Surgery in high-volume hospitals not commission on cancer accreditation leads to increased cancer-specific survival for early-stage lung cancer

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15 Scopus citations


Background Quality of oncologic outcomes is of paramount importance in the care of patients with non-small cell lung cancer (NSCLC). We sought to evaluate the relationship of hospital volume for lobectomy on cancer-specific survival in NSCLC patients treated in California, as well as the influence of Commission on Cancer (CoC) accreditation. Methods The California Cancer Registry was queried from 2004 to 2011 for cases of Stage I NSCLC and 8,345 patients were identified. Statistical analysis was used to determine prognostic factors for cancer-specific survival. Results A total of 7,587 patients were treated surgically. CoC accreditation was not significant for cancer-specific survival, but treatment in high-volume centers was associated with longer survival when compared with low- and medium-volume centers (hazard ratio 1.77, 1.474 to 2.141 and hazard ratio 1.23, 1.058 to 1.438).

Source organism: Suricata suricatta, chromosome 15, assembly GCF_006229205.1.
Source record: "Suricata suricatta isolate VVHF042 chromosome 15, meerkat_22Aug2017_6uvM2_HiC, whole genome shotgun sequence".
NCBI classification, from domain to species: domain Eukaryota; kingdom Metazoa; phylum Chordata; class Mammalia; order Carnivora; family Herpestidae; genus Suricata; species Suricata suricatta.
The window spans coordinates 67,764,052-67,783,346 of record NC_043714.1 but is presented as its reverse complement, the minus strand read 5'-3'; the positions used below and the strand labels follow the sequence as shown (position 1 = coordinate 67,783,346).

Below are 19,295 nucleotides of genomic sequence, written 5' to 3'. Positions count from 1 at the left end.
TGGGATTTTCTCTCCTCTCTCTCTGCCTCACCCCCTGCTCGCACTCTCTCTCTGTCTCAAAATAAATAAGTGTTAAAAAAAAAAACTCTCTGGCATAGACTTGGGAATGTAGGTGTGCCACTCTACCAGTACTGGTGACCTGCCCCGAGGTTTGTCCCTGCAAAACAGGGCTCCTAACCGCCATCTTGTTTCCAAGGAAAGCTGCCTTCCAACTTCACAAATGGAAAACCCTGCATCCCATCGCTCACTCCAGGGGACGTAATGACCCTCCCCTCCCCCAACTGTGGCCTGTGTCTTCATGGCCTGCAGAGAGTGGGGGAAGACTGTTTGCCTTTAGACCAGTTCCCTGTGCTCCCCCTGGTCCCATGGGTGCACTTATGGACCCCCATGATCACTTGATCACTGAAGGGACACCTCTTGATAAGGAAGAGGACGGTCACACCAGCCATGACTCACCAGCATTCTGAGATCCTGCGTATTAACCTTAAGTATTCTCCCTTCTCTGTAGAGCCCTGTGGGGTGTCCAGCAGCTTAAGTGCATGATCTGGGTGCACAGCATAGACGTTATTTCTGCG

Original languageEnglish (US)
Pages (from-to)643-647
Number of pages5
JournalAmerican Journal of Surgery
Issue number4
StatePublished - Oct 1 2015



  • Cancer-specific survival
  • Commission on cancer accreditation
  • Lobectomy
  • Non-small cell lung cancer
  • Sublobar resection
  • Thoracic surgery

ASJC Scopus subject areas

  • Surgery

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